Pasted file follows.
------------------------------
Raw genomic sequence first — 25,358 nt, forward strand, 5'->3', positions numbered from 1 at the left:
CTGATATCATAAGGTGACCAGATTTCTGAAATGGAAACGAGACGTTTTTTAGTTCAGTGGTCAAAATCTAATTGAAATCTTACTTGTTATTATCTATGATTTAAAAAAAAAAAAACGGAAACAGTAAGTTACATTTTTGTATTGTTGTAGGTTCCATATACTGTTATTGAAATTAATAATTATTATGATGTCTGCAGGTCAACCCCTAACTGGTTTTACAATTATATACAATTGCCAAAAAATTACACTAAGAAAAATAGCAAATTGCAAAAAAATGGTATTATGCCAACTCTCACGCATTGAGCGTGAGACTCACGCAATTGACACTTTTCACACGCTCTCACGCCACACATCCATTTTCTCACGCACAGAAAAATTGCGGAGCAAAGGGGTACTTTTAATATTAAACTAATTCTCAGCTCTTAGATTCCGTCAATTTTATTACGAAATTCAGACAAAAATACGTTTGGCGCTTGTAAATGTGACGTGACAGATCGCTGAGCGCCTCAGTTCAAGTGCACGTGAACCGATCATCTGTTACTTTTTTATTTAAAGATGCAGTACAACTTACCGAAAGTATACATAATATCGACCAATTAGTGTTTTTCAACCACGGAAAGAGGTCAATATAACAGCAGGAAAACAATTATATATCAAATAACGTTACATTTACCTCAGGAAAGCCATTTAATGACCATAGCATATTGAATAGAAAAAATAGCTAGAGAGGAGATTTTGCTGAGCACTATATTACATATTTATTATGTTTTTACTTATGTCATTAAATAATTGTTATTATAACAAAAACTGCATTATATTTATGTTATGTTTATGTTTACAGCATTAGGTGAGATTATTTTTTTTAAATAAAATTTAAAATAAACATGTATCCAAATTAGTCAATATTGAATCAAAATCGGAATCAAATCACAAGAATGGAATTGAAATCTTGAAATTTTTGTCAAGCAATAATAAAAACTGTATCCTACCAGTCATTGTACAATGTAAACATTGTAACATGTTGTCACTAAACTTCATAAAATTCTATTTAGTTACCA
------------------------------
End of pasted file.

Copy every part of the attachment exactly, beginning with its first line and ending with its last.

Raw genomic sequence first — 25,358 nt, forward strand, 5'->3', positions numbered from 1 at the left:
CTGATATCATAAGGTGACCAGATTTCTGAAATGGAAACGAGACGTTTTTTAGTTCAGTGGTCAAAATCTAATTGAAATCTTACTTGTTATTATCTATGATTTAAAAAAAAAAAAACGGAAACAGTAAGTTACATTTTTGTATTGTTGTAGGTTCCATATACTGTTATTGAAATTAATAATTATTATGATGTCTGCAGGTCAACCCCTAACTGGTTTTACAATTATATACAATTGCCAAAAAATTACACTAAGAAAAATAGCAAATTGCAAAAAAATGGTATTATGCCAACTCTCACGCATTGAGCGTGAGACTCACGCAATTGACACTTTTCACACGCTCTCACGCCACACATCCATTTTCTCACGCACAGAAAAATTGCGGAGCAAAGGGGTACTTTTAATATTAAACTAATTCTCAGCTCTTAGATTCCGTCAATTTTATTACGAAATTCAGACAAAAATACGTTTGGCGCTTGTAAATGTGACGTGACAGATCGCTGAGCGCCTCAGTTCAAGTGCACGTGAACCGATCATCTGTTACTTTTTTATTTAAAGATGCAGTACAACTTACCGAAAGTATACATAATATCGACCAATTAGTGTTTTTCAACCACGGAAAGAGGTCAATATAACAGCAGGAAAACAATTATATATCAAATAACGTTACATTTACCTCAGGAAAGCCATTTAATGACCATAGCATATTGAATAGAAAAAATAGCTAGAGAGGAGATTTTGCTGAGCACTATATTACATATTTATTATGTTTTTACTTATGTCATTAAATAATTGTTATTATAACAAAAACTGCATTATATTTATGTTATGTTTATGTTTACAGCATTAGGTGAGATTATTTTTTTTAAATAAAATTTAAAATAAACATGTATCCAAATTAGTCAATATTGAATCAAAATCGGAATCAAATCACAAGAATGGAATTGAAATCTTGAAATTTTTGTCAAGCAATAATAAAAACTGTATCCTACCAGTCATTGTACAATGTAAACATTGTAACATGTTGTCACTAAACTTCATAAAATTCTATTTAGTTACCA